When you say you will be visiting Palermo while you are in Sicily most people will say ‘Oh, The Godfather! Will you be doing a Godfather tour’? The answer to this question was no, but we did book a Palermo and Cefalu tour.
Palermo was about a 2 hour (or more) drive from Taormina where we stayed for the week. Once we got to Palermo the driver took us around the water’s edge where we saw the green space where people were lounging and enjoying the sun and the docks where the cruise ships come in. Across from the waterfront were the gardens, unfortunately the timing of the tour did not allow us time to wander around the gardens or waterfront.
We hopped off the bus and met our local tour guide for this stop. Our first stop on the tour was the Teatro Massimo Opera House, which does have a Godfather connection. The Opera House is where the assassination in Godfather 3 took place. We did not go into the Opera House since the day we were there a lot of school children and tours were there.
We took a walk through a shopping district to the Quattro Canti. This corner in the piazza is the beginning quarter with a fountain and statue of the four seasons, patronesses and the four Spanish kings of Sicily. The north quarter is the La Loggia district which represents autumn with the patron of Olivia di Palermo and has a statue of King Philip IV. The east quater is Kalsa district which represents winter with the patron of Sant’Agata and has a statue of King Philip III. The south quarter is Albergheria which represents spring with the patron of Christina of Bolsena and has a statue of King Charles V. The final quarter, west, is the Seralcadio/Capo quarter which represent summer with the patron of Santa Ninfa and a statue of King Philip II.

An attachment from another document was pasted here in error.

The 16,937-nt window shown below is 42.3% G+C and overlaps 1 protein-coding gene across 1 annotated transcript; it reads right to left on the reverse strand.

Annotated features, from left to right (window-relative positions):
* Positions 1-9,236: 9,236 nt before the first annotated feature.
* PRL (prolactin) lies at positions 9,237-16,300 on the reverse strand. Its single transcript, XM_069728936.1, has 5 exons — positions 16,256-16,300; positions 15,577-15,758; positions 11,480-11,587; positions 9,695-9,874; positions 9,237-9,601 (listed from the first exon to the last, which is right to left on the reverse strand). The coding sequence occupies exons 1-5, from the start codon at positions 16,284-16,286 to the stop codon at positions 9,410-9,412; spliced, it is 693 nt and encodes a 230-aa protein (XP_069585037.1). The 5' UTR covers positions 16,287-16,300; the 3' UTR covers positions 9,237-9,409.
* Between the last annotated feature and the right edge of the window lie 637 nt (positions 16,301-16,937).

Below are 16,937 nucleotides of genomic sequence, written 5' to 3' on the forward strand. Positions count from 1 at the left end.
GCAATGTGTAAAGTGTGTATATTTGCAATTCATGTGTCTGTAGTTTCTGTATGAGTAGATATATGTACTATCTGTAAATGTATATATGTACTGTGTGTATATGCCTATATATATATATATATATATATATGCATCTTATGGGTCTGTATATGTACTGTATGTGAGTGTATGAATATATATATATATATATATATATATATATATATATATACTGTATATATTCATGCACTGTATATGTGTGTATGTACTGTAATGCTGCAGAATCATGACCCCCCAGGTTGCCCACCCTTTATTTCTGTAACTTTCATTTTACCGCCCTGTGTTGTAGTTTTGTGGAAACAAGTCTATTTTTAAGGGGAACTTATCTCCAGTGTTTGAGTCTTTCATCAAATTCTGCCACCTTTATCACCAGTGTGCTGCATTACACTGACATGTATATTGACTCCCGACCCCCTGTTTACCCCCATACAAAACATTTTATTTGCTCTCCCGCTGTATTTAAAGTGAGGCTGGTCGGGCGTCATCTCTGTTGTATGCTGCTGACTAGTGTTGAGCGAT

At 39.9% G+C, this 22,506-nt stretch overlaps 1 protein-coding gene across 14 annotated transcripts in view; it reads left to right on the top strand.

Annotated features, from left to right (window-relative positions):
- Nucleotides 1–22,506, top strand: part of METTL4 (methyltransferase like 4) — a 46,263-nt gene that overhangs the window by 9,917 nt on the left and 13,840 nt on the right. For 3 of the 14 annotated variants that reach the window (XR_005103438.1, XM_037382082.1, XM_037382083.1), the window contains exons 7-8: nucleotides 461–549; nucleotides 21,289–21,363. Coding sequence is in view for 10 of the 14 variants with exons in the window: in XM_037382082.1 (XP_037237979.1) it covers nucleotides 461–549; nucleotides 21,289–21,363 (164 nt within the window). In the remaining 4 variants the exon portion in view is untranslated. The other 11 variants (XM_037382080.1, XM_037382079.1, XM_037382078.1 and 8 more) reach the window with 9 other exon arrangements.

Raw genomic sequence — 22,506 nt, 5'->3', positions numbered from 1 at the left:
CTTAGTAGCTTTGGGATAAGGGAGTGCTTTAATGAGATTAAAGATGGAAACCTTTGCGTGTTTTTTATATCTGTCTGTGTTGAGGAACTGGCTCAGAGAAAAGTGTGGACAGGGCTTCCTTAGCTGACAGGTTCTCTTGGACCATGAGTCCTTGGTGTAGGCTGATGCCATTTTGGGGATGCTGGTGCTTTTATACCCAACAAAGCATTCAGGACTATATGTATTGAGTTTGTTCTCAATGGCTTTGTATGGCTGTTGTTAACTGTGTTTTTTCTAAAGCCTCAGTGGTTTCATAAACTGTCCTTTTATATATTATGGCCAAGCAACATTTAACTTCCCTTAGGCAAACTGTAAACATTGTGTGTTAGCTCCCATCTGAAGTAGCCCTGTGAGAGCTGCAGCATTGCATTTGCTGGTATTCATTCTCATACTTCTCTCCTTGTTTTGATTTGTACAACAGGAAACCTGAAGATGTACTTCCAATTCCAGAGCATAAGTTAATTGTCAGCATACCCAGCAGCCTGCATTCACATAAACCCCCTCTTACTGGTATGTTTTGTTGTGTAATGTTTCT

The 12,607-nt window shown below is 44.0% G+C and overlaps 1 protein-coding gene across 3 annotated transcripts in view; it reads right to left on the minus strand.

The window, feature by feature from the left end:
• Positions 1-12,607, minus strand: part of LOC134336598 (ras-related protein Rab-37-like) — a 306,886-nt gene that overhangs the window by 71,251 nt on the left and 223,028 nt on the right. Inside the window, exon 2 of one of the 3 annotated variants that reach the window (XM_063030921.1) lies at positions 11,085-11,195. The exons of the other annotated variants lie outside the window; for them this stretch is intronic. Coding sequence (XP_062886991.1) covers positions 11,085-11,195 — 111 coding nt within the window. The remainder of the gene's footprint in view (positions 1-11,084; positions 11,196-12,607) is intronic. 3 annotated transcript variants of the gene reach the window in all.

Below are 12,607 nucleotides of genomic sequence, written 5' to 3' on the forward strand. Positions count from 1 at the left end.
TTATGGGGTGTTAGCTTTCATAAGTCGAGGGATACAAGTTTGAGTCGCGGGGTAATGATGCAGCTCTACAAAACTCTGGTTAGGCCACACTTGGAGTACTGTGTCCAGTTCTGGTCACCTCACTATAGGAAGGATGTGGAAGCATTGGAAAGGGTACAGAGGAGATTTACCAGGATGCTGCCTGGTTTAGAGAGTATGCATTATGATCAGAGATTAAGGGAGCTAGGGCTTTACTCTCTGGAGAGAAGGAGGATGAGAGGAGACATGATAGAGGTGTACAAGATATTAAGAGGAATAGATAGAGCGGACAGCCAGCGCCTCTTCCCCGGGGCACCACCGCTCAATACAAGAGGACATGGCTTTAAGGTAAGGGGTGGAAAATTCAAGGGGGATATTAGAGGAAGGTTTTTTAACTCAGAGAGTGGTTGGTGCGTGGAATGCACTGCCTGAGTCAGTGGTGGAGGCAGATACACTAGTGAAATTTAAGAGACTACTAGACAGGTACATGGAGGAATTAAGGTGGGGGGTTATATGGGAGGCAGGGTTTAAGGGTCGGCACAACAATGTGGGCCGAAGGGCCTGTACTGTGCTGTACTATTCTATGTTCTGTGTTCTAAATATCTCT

Our next stops were the Greek Cathedral and the Catholic Cathedral. The Greek
Cathedral, Martorana or St. Mary of the Admiral, was a short walk from the Quattro Canti. This cathedral has two styles on the inside, mosaics, where were the first style and frescos which were added on later. The outside facade of the church is in the Arab/Norman style, which means the church was originally built as a mosque and was then converted into a Christian church, in this case, a Greek Orthodox church. The combination of mosaics and frescos are absolutely beautiful!
The next stop was the Palermo Cathedral. This church is a little more in the tradition of what you think of European churches. The church was added on to from the original structure from the bell tower to the left. Since we had limited time in Palermo we were unable to get a full experience of the church exploring the bell tower and crypt, but we did have some time to enjoy the main church. While we were there they were tuning the organ so it was nice to sit and listen to the organ play. The church does have a shrine to Saint Rosalia. Here is where they keep the relic that they parade down the street on her feast day. A tradition that I do in churches is light candles and say a little prayer/intention and since St. Rosalia is the patron Saint of Palermo I thought it was fitting to light my candle here.
The last highlight of Palermo was the open food market. This market is what you think of when you think Sicily – old world way of selling goods. Vendors sell everything from fruits and vegetables to meats, fish, and cheese. This market reminded me a little of the Italian market in Philadelphia, granted with slight changes (no longer slaughtering animals as they did in my parent’s era). I enjoyed walking through the market seeing all the offerings the vendors have and the architecture of the surrounding buildings.